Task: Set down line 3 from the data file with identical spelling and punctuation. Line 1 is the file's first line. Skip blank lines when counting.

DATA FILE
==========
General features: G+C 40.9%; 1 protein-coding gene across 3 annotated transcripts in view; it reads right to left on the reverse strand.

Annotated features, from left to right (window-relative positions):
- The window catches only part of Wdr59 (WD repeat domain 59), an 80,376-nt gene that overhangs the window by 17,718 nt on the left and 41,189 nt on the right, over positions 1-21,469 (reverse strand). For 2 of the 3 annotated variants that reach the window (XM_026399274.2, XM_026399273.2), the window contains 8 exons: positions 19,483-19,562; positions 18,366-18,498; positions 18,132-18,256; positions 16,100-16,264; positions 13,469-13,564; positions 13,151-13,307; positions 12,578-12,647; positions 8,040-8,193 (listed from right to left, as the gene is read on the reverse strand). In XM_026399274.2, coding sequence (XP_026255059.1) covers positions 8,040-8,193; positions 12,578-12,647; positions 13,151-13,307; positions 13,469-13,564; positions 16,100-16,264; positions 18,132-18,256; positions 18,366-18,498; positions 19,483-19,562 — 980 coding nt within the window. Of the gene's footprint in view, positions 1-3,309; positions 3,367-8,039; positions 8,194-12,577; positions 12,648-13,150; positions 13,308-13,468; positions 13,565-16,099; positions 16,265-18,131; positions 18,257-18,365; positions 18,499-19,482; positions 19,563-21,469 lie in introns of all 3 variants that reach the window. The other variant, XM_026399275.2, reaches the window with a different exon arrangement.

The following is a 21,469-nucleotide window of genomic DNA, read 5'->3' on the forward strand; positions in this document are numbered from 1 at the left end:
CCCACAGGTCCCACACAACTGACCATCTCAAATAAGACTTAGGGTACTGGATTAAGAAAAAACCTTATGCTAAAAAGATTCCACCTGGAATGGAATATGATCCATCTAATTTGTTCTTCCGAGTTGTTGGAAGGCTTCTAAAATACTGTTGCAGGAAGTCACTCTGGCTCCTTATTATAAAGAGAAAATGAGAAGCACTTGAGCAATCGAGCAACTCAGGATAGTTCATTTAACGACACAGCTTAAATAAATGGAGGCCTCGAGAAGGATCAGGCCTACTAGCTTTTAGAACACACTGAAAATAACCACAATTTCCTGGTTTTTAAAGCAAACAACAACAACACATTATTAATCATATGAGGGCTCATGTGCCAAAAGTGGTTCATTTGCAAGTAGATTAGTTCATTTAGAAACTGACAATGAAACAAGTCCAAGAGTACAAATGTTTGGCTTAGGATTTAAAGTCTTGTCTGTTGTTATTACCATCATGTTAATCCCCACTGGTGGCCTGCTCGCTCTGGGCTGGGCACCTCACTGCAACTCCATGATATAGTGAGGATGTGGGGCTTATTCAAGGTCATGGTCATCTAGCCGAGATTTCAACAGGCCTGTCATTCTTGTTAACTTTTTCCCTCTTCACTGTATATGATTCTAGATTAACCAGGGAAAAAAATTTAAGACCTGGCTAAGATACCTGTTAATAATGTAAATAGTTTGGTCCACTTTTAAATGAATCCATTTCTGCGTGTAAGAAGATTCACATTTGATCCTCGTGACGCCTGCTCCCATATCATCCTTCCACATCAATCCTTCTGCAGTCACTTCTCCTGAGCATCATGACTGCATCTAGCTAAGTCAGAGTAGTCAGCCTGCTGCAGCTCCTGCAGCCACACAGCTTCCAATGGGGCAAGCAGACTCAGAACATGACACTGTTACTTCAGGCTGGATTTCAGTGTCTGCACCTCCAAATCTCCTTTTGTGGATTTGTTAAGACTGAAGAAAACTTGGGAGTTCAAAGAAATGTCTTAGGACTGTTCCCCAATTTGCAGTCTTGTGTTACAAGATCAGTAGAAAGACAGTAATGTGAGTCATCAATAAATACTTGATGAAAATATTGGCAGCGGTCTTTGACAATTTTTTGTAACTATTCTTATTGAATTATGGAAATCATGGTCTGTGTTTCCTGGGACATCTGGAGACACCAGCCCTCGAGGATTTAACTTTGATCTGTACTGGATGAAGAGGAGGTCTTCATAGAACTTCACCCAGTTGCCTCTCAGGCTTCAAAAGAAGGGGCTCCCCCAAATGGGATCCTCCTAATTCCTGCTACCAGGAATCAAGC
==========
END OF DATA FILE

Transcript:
- The window catches only part of Wdr59 (WD repeat domain 59), an 80,376-nt gene that overhangs the window by 17,718 nt on the left and 41,189 nt on the right, over positions 1-21,469 (reverse strand). For 2 of the 3 annotated variants that reach the window (XM_026399274.2, XM_026399273.2), the window contains 8 exons: positions 19,483-19,562; positions 18,366-18,498; positions 18,132-18,256; positions 16,100-16,264; positions 13,469-13,564; positions 13,151-13,307; positions 12,578-12,647; positions 8,040-8,193 (listed from right to left, as the gene is read on the reverse strand). In XM_026399274.2, coding sequence (XP_026255059.1) covers positions 8,040-8,193; positions 12,578-12,647; positions 13,151-13,307; positions 13,469-13,564; positions 16,100-16,264; positions 18,132-18,256; positions 18,366-18,498; positions 19,483-19,562 — 980 coding nt within the window. Of the gene's footprint in view, positions 1-3,309; positions 3,367-8,039; positions 8,194-12,577; positions 12,648-13,150; positions 13,308-13,468; positions 13,565-16,099; positions 16,265-18,131; positions 18,257-18,365; positions 18,499-19,482; positions 19,563-21,469 lie in introns of all 3 variants that reach the window. The other variant, XM_026399275.2, reaches the window with a different exon arrangement.